Deciding who to hire for your threat intelligence team can be a confusing endeavor. Should you hire malware analysts? Forensic experts? SOC practitioners? Ideally, you want a mix of skill sets, as each will bring a unique perspective to the team.
You should also look for diversity, not only in skill sets, but in backgrounds, with different ethnicities, a balance across gender, and backgrounds from different cultures and world views. This type of diversity can help fight bias and group think, both of which can critically hurt the intelligence process if left unchecked.
Since threat intelligence is a highly exploratory process, you want team members who are inquisitive by nature and who have strong analysis skills. Threat intelligence analysts do not have to be technical experts, but they do have to be experts on what data is going into their intelligence process, and they must be able to interrogate it and its sources.
In short, an individual does not have to be a malware analyst, but if they cannot speak the language or understand what data is and is not valuable, then you will have trouble. In the past, validating candidates' analysis skills was a challenge due to a lack of recognized or concerted credentialing.
While there are a variety of certifications for technical training, until recently, the industry lacked threat intelligence analysis courses and certifications; fortunately, however, things are changing.
Consider the recent launch of the GIAC Cyber Threat Intelligence (GCTI) certification. This type of certification is an important step for the intelligence field because, for the first time, the art of cyber threat intelligence is moving to codify knowledge in a repeatable manner. In this complex and ever-changing threat landscape, it is important for all analysts to earn applicable certifications, whether or not they are directly involved in generating intelligence. The GCTI certification is a good baseline component when considering candidates, as it demonstrates that the candidate understands intelligence analysis and can perform intrusion analysis across complex scenarios.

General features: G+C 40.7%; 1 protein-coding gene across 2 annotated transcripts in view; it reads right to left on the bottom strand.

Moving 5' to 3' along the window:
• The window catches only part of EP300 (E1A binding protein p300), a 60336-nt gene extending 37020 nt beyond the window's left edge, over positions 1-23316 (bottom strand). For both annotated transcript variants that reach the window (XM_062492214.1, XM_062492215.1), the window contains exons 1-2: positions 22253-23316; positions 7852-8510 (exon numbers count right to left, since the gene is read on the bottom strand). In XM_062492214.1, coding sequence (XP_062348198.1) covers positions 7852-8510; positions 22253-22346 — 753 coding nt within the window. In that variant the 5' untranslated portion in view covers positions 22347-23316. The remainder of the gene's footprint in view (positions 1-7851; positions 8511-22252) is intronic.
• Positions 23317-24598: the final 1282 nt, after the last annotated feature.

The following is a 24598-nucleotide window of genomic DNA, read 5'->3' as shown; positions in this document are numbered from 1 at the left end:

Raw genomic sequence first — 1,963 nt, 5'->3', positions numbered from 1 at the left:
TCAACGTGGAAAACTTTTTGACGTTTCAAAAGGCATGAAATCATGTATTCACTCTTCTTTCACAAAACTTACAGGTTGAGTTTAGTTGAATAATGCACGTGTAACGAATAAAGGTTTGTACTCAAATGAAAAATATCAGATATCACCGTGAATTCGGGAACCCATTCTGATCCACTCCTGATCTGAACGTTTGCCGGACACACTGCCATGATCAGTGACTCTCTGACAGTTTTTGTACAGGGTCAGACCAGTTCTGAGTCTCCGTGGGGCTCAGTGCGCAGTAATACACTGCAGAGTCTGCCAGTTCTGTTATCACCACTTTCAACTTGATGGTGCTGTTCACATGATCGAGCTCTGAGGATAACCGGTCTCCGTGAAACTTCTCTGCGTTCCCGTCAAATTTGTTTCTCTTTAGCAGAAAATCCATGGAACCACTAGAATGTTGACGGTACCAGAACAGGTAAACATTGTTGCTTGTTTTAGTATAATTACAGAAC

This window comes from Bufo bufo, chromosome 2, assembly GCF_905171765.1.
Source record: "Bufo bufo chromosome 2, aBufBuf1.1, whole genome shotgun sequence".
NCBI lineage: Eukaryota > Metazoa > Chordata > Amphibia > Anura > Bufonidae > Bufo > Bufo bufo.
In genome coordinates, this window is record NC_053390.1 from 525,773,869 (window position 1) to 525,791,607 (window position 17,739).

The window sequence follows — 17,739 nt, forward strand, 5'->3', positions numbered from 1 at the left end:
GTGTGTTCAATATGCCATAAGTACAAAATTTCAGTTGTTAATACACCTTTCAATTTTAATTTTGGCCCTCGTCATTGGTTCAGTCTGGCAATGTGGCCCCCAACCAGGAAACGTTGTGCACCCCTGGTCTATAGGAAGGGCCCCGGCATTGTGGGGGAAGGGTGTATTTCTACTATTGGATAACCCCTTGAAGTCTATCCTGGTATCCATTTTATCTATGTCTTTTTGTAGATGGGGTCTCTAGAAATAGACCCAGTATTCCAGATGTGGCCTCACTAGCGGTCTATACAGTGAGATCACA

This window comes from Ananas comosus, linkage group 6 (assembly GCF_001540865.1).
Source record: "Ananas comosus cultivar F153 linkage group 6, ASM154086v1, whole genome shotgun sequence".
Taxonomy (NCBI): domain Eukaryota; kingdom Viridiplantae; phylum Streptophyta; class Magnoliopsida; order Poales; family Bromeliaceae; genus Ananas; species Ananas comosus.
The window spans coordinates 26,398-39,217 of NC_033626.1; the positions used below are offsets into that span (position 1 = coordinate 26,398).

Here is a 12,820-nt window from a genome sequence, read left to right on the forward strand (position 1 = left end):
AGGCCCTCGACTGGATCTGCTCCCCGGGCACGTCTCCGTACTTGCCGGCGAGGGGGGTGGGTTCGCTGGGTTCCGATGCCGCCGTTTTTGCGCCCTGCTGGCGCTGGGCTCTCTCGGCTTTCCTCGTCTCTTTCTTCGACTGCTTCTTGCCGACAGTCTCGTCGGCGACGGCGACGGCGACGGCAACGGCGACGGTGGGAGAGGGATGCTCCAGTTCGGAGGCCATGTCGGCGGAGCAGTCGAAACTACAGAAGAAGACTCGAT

The candidates you select for your team should satisfy intelligence requirements that reach across tactical, operational and strategic-level positions throughout your organization; this goal requires a team of experts with a variety of backgrounds. It's vital that organizations employ security people who think critically and evaluate various options when faced with complex scenarios. When this is achieved, organizations' personnel will be prepared to defend against human threats by employing pragmatic and proven threat intelligence.
About the author:
Robert M. Lee is a SANS-certified instructor and the CEO and founder of Dragos Inc. He teaches SANS' ICS515: ICS Active Defense and Incident Response course, the industry's first and only incident response and threat-hunting class for ICS, and FOR578: Cyber Threat Intelligence, the industry standard course for threat intelligence training.